State v. Therrien

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442 A.2d 1299 (1982)

STATE of Vermont v. Myrton Arthur THERRIEN.

No. 246-81.

Supreme Court of Vermont.

February 2, 1982.

*1300 Gregory W. McNaughton, Washington County State's Atty., and Marc Brierre, Law Clerk (on the brief), Montpelier, for plaintiff.

Martin & Paolini, Barre, for defendant.



The defendant was convicted of grand larceny on a plea of guilty on October 26, 1979, and was then sentenced to a term of imprisonment of not less than one year nor more than four years, all suspended except nine months. On serving nine months he was placed on probation. On February 24, 1981, he was found in violation of probation and was ordered to serve his original sentence of one to four years with credit for time served. On May 5, 1981, pursuant to 13 V.S.A. § 7042, defendant filed a motion for reconsideration of sentence. The trial court dismissed the motion because it was filed more than ninety days after October 26, 1979, the date of the original sentencing. The defendant appeals alleging that the ninety-day limit runs from February 24, 1981, the date that the original sentence was actually put into execution, and therefore the motion was timely.

13 V.S.A. § 7042 provides as follows:

Any court imposing a sentence under the authority of this title, within 90 days of the imposition of that sentence, or within 90 days after entry of any order or judgment of the supreme court upholding a judgment of conviction, may upon its own initiative or motion of the defendant, reduce the sentence.

The sole issue here is whether under the statute the sentence is considered to be imposed at the time of the original sentencing or at the time the defendant is found in violation of probation.

The defendant's position overlooks the fact that Vermont law distinguishes between imposition of a sentence and execution of it. 28 V.S.A. § 203(a) requires that the probation warrant must contain "the date and place of trial and sentence [and] the sentence imposed." In re Parker, 107 Vt. 463, 181 A. 106 (1935), held that "parole does not in any wise displace or abridge the sentence. It merely stops its execution for a time only, it may be, or indefinitely, it may prove. It suspends, not destroys." Id. *1301 at 475, 181 A. at 111 (quoting Fuller v. State, 122 Ala. 32, 38, 26 So. 146, 147 (1899)) (emphasis added).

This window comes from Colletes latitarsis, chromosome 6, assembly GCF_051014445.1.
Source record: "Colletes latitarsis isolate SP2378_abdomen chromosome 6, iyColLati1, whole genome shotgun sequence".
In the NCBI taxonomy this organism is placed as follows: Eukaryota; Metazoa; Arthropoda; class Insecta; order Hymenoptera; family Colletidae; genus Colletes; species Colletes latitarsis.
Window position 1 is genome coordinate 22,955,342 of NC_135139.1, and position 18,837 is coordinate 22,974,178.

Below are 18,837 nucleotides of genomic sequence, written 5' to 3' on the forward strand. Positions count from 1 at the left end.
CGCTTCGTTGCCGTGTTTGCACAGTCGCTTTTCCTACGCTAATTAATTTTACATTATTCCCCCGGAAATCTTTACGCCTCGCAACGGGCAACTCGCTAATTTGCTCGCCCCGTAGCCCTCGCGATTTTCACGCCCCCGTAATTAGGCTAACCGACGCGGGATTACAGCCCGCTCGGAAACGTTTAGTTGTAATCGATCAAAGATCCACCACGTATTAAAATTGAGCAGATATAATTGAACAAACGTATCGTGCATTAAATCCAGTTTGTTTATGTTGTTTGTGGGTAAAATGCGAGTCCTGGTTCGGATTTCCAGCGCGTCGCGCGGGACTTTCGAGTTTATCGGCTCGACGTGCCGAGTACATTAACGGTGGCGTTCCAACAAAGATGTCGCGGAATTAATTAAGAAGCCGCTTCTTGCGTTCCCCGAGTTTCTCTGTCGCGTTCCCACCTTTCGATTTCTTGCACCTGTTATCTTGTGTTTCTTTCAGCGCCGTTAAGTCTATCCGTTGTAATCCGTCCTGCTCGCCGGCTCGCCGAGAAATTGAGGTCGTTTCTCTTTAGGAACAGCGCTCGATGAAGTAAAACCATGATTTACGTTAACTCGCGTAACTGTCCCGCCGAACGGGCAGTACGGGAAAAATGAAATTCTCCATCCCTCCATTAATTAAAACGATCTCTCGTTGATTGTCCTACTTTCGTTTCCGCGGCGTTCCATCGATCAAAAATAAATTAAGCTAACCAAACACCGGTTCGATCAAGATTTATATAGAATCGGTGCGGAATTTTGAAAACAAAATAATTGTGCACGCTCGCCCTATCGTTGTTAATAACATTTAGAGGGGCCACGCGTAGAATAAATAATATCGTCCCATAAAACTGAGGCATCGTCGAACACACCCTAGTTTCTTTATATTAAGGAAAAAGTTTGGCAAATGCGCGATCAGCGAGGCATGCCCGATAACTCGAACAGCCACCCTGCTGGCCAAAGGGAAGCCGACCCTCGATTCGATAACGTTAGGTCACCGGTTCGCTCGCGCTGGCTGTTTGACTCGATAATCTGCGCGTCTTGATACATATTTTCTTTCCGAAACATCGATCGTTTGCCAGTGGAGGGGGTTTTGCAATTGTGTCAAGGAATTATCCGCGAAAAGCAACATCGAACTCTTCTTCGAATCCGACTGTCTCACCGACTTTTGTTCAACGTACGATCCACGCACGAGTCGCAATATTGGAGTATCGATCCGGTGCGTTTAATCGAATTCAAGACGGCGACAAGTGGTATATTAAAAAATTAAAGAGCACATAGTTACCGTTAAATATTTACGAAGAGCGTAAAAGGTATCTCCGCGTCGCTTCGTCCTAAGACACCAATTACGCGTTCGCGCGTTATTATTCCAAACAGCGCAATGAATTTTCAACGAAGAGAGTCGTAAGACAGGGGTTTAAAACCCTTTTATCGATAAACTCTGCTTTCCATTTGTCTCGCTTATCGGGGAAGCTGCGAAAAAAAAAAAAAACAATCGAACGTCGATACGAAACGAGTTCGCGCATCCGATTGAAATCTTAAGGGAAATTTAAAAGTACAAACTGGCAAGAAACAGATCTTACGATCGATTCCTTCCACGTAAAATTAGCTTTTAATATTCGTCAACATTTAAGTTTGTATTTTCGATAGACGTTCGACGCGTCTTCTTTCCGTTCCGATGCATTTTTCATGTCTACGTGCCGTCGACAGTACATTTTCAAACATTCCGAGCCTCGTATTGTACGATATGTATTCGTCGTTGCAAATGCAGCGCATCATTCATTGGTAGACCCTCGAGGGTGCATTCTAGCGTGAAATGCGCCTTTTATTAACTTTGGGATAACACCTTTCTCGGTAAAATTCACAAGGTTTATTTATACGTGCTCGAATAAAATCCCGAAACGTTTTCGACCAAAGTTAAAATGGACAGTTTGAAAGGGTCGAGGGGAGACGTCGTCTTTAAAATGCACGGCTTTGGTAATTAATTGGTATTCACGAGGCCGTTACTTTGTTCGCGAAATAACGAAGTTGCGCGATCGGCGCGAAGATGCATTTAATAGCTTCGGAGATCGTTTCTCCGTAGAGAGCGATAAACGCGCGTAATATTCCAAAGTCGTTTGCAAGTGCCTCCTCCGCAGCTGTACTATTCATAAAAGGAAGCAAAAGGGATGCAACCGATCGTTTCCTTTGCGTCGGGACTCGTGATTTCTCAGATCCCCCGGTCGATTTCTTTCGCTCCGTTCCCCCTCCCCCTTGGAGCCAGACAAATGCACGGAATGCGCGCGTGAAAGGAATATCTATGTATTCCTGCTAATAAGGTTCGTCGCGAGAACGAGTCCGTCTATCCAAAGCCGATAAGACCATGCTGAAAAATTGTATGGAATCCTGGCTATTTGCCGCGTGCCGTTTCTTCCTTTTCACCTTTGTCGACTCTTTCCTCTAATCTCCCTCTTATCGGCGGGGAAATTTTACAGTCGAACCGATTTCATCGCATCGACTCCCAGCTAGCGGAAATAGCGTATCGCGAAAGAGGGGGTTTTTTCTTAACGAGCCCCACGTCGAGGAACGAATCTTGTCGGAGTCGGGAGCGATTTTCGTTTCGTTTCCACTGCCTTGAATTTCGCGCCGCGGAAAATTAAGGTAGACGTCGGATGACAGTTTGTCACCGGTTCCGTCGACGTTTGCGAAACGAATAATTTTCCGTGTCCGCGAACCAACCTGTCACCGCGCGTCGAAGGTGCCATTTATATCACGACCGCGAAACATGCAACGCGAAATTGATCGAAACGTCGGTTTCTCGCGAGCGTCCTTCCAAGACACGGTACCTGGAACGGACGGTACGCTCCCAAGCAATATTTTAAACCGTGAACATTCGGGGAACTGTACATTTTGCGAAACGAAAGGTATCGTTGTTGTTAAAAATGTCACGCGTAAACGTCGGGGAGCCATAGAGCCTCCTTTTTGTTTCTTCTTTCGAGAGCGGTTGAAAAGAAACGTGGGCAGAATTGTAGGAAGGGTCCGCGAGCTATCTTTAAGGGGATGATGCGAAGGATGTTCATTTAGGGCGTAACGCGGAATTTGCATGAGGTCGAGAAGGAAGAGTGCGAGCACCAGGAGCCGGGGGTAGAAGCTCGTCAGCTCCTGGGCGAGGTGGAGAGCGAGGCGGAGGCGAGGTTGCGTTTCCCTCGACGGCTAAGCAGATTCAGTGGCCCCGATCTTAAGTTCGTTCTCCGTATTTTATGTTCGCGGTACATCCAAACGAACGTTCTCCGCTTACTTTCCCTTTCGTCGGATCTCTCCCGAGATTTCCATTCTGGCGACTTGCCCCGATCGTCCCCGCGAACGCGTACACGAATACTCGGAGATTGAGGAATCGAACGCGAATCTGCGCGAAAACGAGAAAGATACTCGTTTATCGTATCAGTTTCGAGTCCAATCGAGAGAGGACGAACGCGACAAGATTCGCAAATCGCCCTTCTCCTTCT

Moreover, the defendant's interpretation is not supportable when the pertinent statutes on probation and 13 V.S.A. § 7042 are read together. Permitting a 13 V.S.A. § 7042 motion after the revocation hearing will unnecessarily burden the revocation proceeding and unjustifiably give the defendant yet another chance to attack his original sentence.

A defendant has many opportunities to challenge his sentence and bring mitigating circumstances to the attention of the authorities: first, at his original sentencing hearing from which he may appeal; second, at a 13 V.S.A. § 7042 reconsideration hearing brought within ninety days of the original sentencing; third, at the probation revocation hearing from which the defendant may also appeal, 28 V.S.A. § 302. We do not feel that the legislature intended or fairness requires that the defendant be given a fourth opportunity.

The purpose of the sentence reconsideration statute, 13 V.S.A. § 7042, is to permit the trial judge to reconsider the sentencing decision absent the heat of trial pressures and in calm reflection to determine that it is correct, fair, and serves the ends of justice. After a revocation of probation, the defendant's proper avenue for relief is through an appeal or habeas corpus proceeding.

When a violation of probation is established, the trial court has discretion, pursuant to 28 V.S.A. § 304, to revoke probation and require the original sentence to be served, continue probation, or alter the conditions of probation. Absent a showing that the trial court abused or withheld its discretion, the enforcement of the original sentence after a finding of violation of probation is without error.

The defendant's sentence was imposed on October 26, 1979. His motion for reconsideration was filed more than six months thereafter. Because it was untimely, the trial court correctly dismissed the motion for lack of jurisdiction.